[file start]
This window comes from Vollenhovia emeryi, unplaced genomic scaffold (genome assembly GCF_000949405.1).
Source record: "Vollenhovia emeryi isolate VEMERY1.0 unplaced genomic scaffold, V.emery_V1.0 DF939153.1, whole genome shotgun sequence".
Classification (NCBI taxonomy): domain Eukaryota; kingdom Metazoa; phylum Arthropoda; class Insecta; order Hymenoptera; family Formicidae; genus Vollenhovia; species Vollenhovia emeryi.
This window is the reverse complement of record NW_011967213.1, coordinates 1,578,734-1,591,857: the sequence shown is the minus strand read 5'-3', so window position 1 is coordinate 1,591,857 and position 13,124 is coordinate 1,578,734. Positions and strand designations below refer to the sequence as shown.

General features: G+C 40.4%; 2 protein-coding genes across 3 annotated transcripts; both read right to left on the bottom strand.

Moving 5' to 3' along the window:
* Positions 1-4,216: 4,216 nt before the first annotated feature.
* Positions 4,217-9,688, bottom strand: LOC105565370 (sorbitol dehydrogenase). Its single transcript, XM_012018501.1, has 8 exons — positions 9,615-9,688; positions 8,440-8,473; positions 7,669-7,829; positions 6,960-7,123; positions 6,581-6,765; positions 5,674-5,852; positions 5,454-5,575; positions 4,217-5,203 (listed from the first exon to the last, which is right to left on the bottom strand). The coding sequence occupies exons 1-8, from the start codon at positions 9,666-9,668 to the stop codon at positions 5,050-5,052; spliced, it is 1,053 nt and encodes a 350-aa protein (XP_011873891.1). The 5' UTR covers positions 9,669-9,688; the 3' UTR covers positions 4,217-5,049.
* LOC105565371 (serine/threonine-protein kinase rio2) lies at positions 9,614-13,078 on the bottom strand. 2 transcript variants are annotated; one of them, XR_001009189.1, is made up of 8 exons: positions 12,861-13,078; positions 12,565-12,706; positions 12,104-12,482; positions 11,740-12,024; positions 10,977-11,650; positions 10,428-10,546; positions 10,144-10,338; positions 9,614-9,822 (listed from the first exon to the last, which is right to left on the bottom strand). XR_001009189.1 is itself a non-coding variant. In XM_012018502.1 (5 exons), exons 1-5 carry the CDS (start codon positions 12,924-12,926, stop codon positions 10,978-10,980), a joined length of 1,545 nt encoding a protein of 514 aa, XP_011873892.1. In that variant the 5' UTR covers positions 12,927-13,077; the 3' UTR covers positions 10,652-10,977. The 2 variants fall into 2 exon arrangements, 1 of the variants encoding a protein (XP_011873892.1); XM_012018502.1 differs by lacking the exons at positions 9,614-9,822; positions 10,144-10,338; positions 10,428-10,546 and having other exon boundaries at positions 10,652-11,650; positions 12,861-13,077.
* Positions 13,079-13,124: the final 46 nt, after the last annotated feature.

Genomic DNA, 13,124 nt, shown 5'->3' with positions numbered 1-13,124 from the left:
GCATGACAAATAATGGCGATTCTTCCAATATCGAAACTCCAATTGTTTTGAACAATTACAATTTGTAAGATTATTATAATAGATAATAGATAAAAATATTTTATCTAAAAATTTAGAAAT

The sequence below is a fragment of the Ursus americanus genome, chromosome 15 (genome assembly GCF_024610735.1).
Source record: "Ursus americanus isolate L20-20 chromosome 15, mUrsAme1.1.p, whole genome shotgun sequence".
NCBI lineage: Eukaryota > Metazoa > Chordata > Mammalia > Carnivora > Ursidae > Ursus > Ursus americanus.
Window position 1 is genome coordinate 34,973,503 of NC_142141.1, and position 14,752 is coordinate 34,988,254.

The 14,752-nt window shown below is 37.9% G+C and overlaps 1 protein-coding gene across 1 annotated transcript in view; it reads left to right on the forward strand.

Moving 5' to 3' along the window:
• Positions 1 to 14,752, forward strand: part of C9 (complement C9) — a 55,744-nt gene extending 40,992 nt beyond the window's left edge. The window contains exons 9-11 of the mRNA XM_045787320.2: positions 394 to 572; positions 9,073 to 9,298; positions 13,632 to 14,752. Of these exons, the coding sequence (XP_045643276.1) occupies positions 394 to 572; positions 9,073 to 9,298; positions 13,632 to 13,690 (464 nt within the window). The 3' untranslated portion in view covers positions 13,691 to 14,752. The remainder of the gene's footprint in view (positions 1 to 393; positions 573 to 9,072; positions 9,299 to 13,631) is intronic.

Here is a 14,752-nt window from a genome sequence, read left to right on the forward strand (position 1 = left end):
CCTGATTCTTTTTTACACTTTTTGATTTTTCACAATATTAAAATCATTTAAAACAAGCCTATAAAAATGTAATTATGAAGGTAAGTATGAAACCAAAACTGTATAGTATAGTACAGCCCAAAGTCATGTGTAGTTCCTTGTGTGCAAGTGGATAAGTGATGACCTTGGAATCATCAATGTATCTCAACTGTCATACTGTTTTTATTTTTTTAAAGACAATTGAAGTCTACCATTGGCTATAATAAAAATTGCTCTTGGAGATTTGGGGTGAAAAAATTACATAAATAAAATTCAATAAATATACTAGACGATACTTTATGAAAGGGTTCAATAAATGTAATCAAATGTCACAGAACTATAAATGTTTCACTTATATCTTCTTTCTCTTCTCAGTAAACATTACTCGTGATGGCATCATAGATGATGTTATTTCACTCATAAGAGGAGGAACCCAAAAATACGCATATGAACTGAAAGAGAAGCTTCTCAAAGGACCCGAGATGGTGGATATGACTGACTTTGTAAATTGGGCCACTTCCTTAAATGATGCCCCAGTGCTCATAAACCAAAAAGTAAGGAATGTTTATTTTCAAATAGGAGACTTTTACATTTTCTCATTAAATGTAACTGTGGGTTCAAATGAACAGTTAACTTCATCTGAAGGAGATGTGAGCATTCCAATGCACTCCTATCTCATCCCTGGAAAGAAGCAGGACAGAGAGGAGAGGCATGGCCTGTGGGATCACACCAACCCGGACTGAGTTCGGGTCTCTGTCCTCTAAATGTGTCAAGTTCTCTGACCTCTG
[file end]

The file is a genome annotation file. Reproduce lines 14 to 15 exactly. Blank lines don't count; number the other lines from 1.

Source record: "Ursus americanus isolate L20-20 chromosome 15, mUrsAme1.1.p, whole genome shotgun sequence".
NCBI lineage: Eukaryota > Metazoa > Chordata > Mammalia > Carnivora > Ursidae > Ursus > Ursus americanus.